Voorhees, N.J., Teen's Short Film to Debut This Weekend at Philadelphia 48-Hour Film Festival

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Seven-Minute Movie, Closure, Marks First Directing Effort for Dante Bruzzese, a Sophomore at Eastern Regional High School and Professional Actor

Dante Bruzzese

Dante Bruzzese directs his younger sister, Giuliana Bruzzese, in a climactic scene from Closure, his short film.

I’m passionate about film making and working on this project has gotten me hooked.

Dante Bruzzese, a professional actor and sophomore at Eastern Regional High School, recently directed his first short film as part of the Philadelphia 48-Hour Film Project, which pits budding filmmakers in a breakneck competition to create a short movie, from script to final cut, in just two days. Bruzzese’s entry, Closure, was scheduled to be screened with 18 other short films on May 3, 2015, at International House in Philadelphia.

The film, which according to the rules couldn’t exceed seven minutes, was written and produced by Bruzzese’s mother, Georgeanne Bruzzese, and came to life through the efforts and support of a mix of family, friends and professional actors from the region who volunteered their time. It was shot in about 16 hours on April 25.

Filming began early in the morning at McGettigan’s 19th Hole Bar in Absecon, New Jersey, then progressed to a restored historical building, The Joseph Bucknell House in Marlton, New Jersey. Additional scenes were shot at a home in Gibbsboro, New Jersey and in a wooded area of Voorhees, New Jersey. Filming concluded late at night at a 19th Century home in the hills of Manayunk, Pennsylvania.

“This was a very challenging, exhausting experience, but it was cool working with a team of dedicated professionals, friends and family who were all on the same page, and willing to be directed by a 16-year-old kid – to create a well executed film with virtually no budget and in a single weekend,” said Dante Bruzzese, whose entry was submitted under the name Bruh Films!

Closure tells the story of a veteran police detective who become obsessed with capturing a suspected pedophile and kidnapper. During an enforced vacation, he decides to take matters into his own hands in the hope of rescuing a young girl, played in the movie by Bruzzese’s younger sister, Giuliana Bruzzese.

To ensure no filmmaker could get a head start on production, each of the 19 competing teams received its film genre on Friday evening during a kick-off event at the Lansdowne Theatre in Lansdowne, Pennsylvania, along with a few elements that needed to appear in the final cut. Bruh Films!’s genre was detective/cop, and all entries had to include the character “Billie Langevin, Advertising Executive,” the quote “Just do it yourself” and a key, in some context.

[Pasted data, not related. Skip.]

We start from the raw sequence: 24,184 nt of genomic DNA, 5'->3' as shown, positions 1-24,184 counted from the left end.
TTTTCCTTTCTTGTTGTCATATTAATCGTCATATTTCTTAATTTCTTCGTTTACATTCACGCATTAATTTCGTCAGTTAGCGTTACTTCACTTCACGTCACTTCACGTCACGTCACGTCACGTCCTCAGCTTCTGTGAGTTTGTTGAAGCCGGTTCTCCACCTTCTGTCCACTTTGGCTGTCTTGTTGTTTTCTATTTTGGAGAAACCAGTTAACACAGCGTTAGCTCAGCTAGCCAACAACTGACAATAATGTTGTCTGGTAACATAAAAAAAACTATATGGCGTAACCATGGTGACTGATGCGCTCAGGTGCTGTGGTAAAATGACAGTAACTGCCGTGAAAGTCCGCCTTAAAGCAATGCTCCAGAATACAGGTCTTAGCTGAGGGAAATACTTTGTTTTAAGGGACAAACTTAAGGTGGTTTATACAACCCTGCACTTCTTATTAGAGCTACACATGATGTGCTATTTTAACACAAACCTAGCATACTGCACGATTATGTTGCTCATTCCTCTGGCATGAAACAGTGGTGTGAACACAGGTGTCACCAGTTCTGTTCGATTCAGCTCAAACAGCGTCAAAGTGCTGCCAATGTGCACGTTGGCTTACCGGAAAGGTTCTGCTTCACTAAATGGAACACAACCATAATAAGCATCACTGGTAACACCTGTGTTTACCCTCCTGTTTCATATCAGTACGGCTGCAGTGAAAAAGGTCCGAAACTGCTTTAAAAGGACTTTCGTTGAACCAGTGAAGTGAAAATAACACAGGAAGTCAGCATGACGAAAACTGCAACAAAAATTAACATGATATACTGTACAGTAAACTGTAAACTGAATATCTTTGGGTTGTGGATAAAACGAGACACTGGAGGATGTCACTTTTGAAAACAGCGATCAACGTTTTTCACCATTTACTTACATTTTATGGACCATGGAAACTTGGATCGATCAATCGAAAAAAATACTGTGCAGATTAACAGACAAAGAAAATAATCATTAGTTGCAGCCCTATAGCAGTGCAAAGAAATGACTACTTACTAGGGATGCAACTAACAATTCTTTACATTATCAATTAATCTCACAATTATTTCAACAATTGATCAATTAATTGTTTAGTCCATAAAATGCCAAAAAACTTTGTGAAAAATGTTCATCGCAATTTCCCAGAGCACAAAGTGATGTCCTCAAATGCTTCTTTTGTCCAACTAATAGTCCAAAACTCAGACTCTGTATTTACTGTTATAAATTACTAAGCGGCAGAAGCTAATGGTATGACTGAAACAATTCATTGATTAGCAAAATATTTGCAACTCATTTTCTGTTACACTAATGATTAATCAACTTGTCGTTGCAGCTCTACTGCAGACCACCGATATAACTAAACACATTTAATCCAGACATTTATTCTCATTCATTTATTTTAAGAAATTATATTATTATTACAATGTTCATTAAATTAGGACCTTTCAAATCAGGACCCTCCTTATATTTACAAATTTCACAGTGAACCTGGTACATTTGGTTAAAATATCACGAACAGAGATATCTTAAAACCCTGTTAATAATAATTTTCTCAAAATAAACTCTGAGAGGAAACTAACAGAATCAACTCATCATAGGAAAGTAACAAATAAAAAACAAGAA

Closure stars Joseph Lukas of Philadelphia, Lawrence Derx of Rockville, Maryland, Gil Scutti of Voorhees, and Tom Stackhouse of Mount Springfield Township, New Jersey. Bruzzese’s cousin, Richard Golden of Voorhees and long time friend Nick Burns of Little Egg Harbor, New Jersey, served as assistant directors to the young director.

An actor since age eight, Bruzzese has appeared in the feature film The Family with Robert DeNiro, The History Channel’s The Men Who Built America, NBC’s Law & Order: Special Victims Unit and several short films. He is also set to appear in a Season 3 episode of Orange is the New Black on Netflix.

Bruzzese also edited the movie on Day 2, and learned first-hand the difficult choices all filmmakers have to make during the editing process.

“The movie came in at 11 minutes, and it killed us but we had to cut some significant scenes that we worked hard to get, but just weren’t integral to moving the story forward,” Bruzzese said.

“We are going to be putting together a director’s cut for everyone who participated,” said Georgeanne Bruzzese. Then, joking, “look for it on the Blu-ray.”

Bruh Films! doesn’t know how Closure will stand up against its competitors, but win or lose, Dante Bruzzese found the project offered a slew of other rewards.

“My first directing effort was a baptism by fire, but with the support of many talented people, I think we did really well. For a seven minute film, shot in one day by a first-year team, the film is solid,” he said. “It clearly tells the story. The acting is grounded and real – and sometimes downright creepy. The required components – character, line and prop – are well portrayed. The editing, which was incredibly challenging because of everything we needed to cut, is credible. Closure is the real deal,” he said. “I’m passionate about film making and working on this project has gotten me hooked.”

Bruzzese is already looking ahead to his next film, which he plans on shooting this summer, and is researching upcoming film festivals where he can continue to submit his work.

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Gary Frisch
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